Greg: Maybe the next step is something dynamic like using a virtual plant to show the possibilities of a career in process automation. Having young engineers do dynamic demos would be better than an old guy like me. My approval rating soared at Washington University when I created a virtual plant lab and brought back graduates who talked about how this stuff was real and important. I subsequently created a series of process control labs for new engineers with a grading scheme that used metrics associated with the ability of various control systems to deal with load upsets and setpoint changes. While the user could set up and conduct test runs from interface like an operator screen, the software investment required to run the labs, while small (e.g. $1K), still required a PO, and the parameters and features that could be set were way beyond what a new engineer could appreciate.
While a virtual plant is suited for engineers with five or more years of plant experience, these practitioners do not have the time to even install the virtual plant software, let alone learn how to run scenarios. The Deminars (recordings of a dozen demos and seminars on the use of the labs) have been viewed more than 20,000 times, so there is some hope more people are using them than I know. The labs, presentations and instructions can be downloaded and the Deminars can be viewed at the sites set up by Jim Cahill. Maybe something flashy and simple can be used to impress executives as well. The big breakthrough in getting Monsanto executives excited about upgrading control systems was taking them into a control room with live operator graphics driven by real-time simulations.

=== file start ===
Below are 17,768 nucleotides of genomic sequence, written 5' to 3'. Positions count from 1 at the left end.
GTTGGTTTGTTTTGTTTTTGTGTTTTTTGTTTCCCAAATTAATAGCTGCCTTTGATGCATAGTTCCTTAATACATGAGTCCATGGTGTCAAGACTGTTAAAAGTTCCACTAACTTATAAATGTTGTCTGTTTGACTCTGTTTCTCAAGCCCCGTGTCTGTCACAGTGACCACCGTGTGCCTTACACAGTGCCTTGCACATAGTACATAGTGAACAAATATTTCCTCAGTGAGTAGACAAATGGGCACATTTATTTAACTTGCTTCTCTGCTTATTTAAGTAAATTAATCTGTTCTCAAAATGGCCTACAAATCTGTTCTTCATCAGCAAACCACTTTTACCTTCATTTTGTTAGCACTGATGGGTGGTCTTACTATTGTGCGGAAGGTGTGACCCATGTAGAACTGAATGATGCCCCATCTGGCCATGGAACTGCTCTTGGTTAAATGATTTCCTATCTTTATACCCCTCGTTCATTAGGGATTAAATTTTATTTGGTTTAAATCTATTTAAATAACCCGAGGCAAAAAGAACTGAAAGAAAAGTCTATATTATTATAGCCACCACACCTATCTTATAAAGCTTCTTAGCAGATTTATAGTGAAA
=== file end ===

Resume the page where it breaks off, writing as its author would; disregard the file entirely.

Stan: Next month we conclude this discussion with ideas on how to prevent hard-won expertise from walking out the door.
Top 10 Ways a Process Control Engineer Can Be the Life of a Party
(10) Optimize a wireless still for designer brews.
(9) Use drones to deliver a drink whenever a glass becomes empty.
(8) Surround yourself with a virtual 3-D view of the "Wonders of the World."
(7) Wear an outfit that changes designs and pulses colors with music.
(6) Give the top 10 reasons an engineer makes a great spouse or at least a wedding gift.
(5) Play electro-tech music and ask for favorites.
(4) Have subtitles streaming across your forehead when explaining your job.
(3) Have sports results streaming across your forehead at all other times.
(2) Moonwalk in an astronaut’s space suite.
(1) Dance with a robot.